This week I talked to Leslie Kaminoff who has nearly four decades of experience as a specialist in the fields of yoga and breath anatomy. Kaminoff is a yoga educator inspired by the tradition of T.K.V. Desikachar. He leads anatomy and yoga methodology workshops for
yoga associations, schools and training programs around the world. His book Yoga Anatomy, (co-authored with Amy Matthews), sold out its first print run of 19,000 within a month.
He is also founder of The Breathing Project, a non-profit educational corporation dedicated to the teaching of individualized, breath-centered yoga practice and education. He helped organize international yoga conferences while serving as Vice-President of Unity in Yoga, and was part of the ad-hoc committee that established national standards for yoga teacher training. Prior to the formation of The Yoga Alliance, Leslie was a strong voice in the ensuing national debate regarding the application of those certification standards.
Sadie Nardini, creator of Core Strength Vinyasa Yoga, said, “I've studied with Leslie for years and his knowledge remains absolutely pivotal for the creation and continuation of my own yoga style. His wide-ranging scope of understanding turbo-boosted me light years ahead in the understanding of how to evolve and refine, and I believe--improve upon--the existing Vinyasa yoga practice. I don't know what compelled me to walk into that first "Core Strength" class of his--but I thank my lucky stars I did.”
Kathleen Kraft: What does your yoga practice look like every day?
Leslie Kaminoff: On a daily basis I’m not the guy who puts downs his mat and does asana and pranayama at a certain time. That was part of my life when I was younger when I was working at ashrams and running the Sivananda Center. Having gotten a lot busier—having a family, multiple jobs—what I found was that especially with the job of bodywork, I have to have a continual awareness of what I’m doing with my body, and my breathing… and my mind, in order to do that job effectively. So all of the practice I did when I was younger set me up really well for a certain kind of ongoing body awareness that lets me do a lot of things without building up a tremendous amount of tension that needs to be released through daily practice. That said, when I do feel something that needs to be worked out, I have the means and opportunity to do that.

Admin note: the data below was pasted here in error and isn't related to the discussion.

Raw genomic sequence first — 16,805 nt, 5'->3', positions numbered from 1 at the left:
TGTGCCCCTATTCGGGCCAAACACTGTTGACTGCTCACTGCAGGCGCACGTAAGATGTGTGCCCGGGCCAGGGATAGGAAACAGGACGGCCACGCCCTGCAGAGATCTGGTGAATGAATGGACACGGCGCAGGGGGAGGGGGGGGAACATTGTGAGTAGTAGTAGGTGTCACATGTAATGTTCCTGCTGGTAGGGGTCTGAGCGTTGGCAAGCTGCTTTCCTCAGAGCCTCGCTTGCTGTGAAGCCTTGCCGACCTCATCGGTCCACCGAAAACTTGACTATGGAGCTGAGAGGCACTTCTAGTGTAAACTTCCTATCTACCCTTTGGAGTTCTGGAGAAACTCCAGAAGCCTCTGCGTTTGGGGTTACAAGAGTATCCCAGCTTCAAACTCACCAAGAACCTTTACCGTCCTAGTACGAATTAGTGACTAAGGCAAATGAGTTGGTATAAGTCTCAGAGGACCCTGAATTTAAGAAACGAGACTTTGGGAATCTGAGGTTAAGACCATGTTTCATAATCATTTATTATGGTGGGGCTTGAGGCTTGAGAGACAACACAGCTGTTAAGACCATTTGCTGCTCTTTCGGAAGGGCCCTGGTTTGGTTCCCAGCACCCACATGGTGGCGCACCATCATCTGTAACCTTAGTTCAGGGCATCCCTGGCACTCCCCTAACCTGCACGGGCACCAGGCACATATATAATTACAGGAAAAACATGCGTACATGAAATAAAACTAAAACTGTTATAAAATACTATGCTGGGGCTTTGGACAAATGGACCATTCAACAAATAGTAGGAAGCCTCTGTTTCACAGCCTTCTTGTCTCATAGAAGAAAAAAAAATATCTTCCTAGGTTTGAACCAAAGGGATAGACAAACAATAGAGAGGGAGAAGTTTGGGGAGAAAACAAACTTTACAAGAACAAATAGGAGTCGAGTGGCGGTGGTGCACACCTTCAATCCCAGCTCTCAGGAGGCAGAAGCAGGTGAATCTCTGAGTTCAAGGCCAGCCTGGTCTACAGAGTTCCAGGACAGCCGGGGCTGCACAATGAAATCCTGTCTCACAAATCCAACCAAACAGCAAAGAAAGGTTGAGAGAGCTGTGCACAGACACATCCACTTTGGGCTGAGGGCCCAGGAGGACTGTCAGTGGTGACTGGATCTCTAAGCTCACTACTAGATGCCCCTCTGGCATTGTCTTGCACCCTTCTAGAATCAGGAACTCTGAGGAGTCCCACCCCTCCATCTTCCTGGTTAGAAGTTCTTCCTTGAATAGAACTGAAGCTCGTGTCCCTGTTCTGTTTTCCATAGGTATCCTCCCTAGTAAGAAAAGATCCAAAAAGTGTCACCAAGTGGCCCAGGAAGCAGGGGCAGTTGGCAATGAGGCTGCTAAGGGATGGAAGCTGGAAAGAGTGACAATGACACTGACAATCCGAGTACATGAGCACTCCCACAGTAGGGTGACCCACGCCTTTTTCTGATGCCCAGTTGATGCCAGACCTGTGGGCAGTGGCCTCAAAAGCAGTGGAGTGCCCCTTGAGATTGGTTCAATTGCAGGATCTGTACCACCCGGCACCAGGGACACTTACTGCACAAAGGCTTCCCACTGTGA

It took me a while to be comfortable enough to be able to admit that in public because there was that nagging feeling of “What right do you have to teach yoga if you’re not practicing every single day?” and so I had to come to terms with that. But also it was a function of recognizing that in my students—they didn’t have a whole lot of time.
For me it’s much more of a mental and emotional practice of staying on balance, of finding the places where I get derailed either within myself or between myself and others.
KK: What do you do for that?
LK: I’ll give you one example from my bodywork practice when I was working on several clients, sometimes 12 a day, and then tendency for the mind to wander was natural, so I developed what I called the “freckle principle”—I would find a freckle on the person’s body and I would start noticing it, everything about it—the color, the variations of color, shape, how it moved when they breathed—it was a way of becoming one-pointed again. I extend that principle in other realms, there’s always a point of focus that keeps me present.
KK: What are the most important qualities of the student/teacher relationship?
LK: First of that it’s free, direct and unencumbered. That’s as much a political statement as it is anything else. I’ve been involved for a few decades in the struggle to keep the field of yoga and yoga teaching free of interference from government or other entities that would interpose themselves into the student/teacher relationship. But that extends into other areas, like who is paying for the session—whenever there’s a third party, like a parent or workers’ comp, it complicates it exponentially. It might not be the person’s motivation, on their own, to be there.
The other thing I would say is that the quality of the relationship—particularly since I do a lot of therapeutic work with people—that the nature of it is very unique. A person may have been dealing with people right up to that point whose sole job it has been to focus on what has gone wrong with their body—where is this pain coming from, what is the disease—our role is to focus on what is going right.
KK: What Sutra is guiding you?
LK: Considering what we just talked about regarding the regulation of yoga, I’d have to quote the one that’s carved over the entrance of the Krishnamacharya Yoga Mandiram which is: heyam duhkham anagatam (Sutra II.16) which roughly means: The suffering which has yet to occur can and should be avoided. That should be the sutra that’s guiding the yoga regulation discussion.